“I am writing in the wake of the US District Court’s decision to block Penguin Random House’s acquisition of Simon & Schuster. Although we are disappointed with this decision, I want to reassure all of you that, despite this news, our company continues to thrive. We are more successful and valuable today than we have ever been, thanks to the efforts of all of you on behalf of our many magnificent authors.
“I am sure that you are eager to know what the future holds for Simon & Schuster. As you may have heard, Penguin Random House has announced its intention to request an expedited appeal of the ruling. We are reviewing the decision and discussing next steps with Paramount, Bertelsmann,and Penguin Random House. We will provide you with updates as soon as we have news that we are able to share.
“Meanwhile, we should and will remain, as we always have and no matter the circumstance, single-mindedly focused on our shared purpose of being a world-class publisher. I am supremely grateful for all that you have done to help us realize that ambition.”
“At its highest and simplest level, of course, this is a case in which the biggest of the “Big Five” publishers, Penguin Random is trying to buy another of the quintet. Consolidation in the major markets of world publishing is both a concern in the international industry and also a generally accepted reality of how the contours of the very largest powers in the business are drawn.”
Simon & Schuster parent company Paramount has issued a superbly short statement:
“Paramount is disappointed by the ruling in this case.
“We are reviewing the decision and discussing next steps with Bertelsmann and Penguin Random House, including seeking an expedited appeal.”
The Court’s Ruling
More is yet to be learned of Judge Pan’s ruling. Her full ruling has not been made public, the court saying that it contains business information not to be made public. An edited (redacted) edition of her full reading is expected to be made available in coming days, so that more of her ruling can be explicated.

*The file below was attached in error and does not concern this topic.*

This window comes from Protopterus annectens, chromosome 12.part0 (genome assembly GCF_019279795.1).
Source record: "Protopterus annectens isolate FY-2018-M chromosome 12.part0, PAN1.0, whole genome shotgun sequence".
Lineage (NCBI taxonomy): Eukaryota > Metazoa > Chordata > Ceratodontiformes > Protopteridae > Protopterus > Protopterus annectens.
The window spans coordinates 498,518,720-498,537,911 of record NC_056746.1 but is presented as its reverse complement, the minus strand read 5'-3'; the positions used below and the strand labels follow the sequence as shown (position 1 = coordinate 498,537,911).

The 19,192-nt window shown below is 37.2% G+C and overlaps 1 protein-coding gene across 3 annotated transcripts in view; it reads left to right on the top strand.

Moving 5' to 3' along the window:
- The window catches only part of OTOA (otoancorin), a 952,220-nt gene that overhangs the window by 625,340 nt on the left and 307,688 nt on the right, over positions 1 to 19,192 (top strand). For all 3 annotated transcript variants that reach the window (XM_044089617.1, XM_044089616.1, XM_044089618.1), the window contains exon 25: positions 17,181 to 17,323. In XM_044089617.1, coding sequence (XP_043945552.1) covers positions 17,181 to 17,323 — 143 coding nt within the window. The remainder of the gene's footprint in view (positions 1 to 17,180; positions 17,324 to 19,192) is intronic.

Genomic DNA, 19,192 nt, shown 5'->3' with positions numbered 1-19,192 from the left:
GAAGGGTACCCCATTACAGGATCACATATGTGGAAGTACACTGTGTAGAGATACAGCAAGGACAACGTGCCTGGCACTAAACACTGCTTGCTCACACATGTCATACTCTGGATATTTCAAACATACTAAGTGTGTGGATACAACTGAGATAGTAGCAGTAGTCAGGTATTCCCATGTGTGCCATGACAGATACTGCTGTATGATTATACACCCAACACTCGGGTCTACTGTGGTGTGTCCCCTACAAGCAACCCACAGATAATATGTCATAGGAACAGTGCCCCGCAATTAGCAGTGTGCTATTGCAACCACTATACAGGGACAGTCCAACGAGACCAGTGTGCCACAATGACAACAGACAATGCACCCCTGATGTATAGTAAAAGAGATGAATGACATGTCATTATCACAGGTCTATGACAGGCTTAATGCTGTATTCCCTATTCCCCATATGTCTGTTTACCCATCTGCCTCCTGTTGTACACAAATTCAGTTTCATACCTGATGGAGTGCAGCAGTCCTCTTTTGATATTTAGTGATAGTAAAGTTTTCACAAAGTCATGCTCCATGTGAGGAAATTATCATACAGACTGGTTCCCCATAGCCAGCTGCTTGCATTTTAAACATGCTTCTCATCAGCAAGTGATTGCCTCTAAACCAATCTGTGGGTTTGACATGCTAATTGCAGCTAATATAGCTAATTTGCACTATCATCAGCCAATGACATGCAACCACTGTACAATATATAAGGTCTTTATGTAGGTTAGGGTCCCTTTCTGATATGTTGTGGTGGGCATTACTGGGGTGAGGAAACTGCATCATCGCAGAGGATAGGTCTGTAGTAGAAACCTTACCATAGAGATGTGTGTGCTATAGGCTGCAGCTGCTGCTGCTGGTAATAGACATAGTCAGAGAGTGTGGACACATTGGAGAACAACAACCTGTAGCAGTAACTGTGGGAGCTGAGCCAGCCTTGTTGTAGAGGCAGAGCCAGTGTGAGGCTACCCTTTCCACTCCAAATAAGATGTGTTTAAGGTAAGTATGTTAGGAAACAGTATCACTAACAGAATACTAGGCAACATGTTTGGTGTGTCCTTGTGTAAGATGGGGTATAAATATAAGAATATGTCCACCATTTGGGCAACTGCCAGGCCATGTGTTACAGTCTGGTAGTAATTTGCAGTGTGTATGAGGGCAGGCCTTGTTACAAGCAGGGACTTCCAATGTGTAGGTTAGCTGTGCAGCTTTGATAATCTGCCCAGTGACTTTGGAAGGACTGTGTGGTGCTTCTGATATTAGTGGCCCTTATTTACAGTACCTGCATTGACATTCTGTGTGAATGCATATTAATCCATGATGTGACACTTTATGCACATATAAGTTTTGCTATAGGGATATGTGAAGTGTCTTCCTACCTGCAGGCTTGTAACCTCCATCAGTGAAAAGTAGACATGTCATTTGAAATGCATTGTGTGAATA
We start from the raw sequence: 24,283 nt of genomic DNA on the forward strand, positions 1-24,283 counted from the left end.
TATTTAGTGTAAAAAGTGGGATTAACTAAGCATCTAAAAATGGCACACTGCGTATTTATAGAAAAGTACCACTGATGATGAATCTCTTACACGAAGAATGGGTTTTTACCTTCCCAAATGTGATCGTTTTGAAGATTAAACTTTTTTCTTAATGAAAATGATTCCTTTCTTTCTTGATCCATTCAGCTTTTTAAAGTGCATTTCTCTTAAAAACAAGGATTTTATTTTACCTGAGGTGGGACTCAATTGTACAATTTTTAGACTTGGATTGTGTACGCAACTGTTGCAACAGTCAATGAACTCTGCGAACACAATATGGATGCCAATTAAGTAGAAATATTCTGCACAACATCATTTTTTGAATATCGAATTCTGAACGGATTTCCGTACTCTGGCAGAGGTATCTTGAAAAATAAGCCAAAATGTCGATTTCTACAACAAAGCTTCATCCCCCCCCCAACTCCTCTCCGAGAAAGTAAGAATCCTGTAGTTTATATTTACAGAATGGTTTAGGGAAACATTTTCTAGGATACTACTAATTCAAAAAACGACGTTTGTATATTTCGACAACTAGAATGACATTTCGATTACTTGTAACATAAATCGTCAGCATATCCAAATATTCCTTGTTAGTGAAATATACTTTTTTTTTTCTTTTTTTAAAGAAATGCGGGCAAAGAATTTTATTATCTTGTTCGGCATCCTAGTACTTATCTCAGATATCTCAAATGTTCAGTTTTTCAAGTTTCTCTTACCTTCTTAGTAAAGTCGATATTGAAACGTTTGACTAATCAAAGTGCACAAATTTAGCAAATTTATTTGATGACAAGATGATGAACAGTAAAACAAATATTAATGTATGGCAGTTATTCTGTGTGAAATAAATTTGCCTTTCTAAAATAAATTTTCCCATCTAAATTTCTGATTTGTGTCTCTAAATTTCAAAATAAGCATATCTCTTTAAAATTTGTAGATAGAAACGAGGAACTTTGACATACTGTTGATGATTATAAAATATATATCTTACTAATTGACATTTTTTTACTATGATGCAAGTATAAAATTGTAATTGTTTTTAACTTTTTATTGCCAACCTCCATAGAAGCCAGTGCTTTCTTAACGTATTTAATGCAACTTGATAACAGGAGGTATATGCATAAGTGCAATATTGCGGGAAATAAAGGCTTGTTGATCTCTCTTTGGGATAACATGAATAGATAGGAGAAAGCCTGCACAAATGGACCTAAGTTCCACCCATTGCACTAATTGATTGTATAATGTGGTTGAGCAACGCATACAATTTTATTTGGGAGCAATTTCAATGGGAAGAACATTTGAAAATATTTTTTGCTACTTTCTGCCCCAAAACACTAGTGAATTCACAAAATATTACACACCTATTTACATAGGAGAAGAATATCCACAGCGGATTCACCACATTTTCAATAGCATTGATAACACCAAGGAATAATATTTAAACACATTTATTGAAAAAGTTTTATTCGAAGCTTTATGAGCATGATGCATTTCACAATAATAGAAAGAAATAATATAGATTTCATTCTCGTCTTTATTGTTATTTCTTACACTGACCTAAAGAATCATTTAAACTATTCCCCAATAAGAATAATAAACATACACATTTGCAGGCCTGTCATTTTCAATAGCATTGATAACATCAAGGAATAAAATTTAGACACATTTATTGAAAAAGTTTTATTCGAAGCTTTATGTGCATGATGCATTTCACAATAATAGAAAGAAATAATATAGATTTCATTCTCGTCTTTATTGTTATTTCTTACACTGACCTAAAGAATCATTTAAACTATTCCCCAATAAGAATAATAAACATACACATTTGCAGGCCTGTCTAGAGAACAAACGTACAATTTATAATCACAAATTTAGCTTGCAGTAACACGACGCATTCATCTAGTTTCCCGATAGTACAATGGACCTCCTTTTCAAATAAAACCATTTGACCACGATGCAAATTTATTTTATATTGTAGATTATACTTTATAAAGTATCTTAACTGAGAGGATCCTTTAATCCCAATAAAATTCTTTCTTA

As Jeffrey A. Trachtenberg and Jan Wolfe are writing at the Wall Street Journal this evening in the States, “The Justice Department warned that the combined company would control approximately 49 percent of the market for anticipated top-selling books. Penguin Random House and Simon & Schuster estimated the size of that market at roughly 1,200 books annually, or 2 percent of all books published by commercial publishers.”
At The New York Times, Alexandra Alter and Elizabeth A. Harris have just updated their evening write. In it, they refer to Stephen King, “who testified that the merger would be especially harmful to writers who are just starting out, and took a contrary position to his own publisher, Scribner, which is part of Simon & Schuster. On Monday night, Mr. King said in an email interview that he was ‘delighted with the outcome.’”
They also note, as have many, that the US Department of Justice, in focusing on allegations about the proposed impact of the merger on authors, has signaled a change in its traditional approach, which has reliably looked at possible effects on consumers rather than an industry’s vendors (authors).
A note for clarity: In February, ViacomCBS informed its investors that it was changing its name to Paramount Global. At times, you’ll see coverage using one or both names to refer to the parent company of Simon & Schuster, most frequently now called simply “Paramount.”
More on the still-ongoing coronavirus COVID-19 pandemic and its impact on international book publishing is here.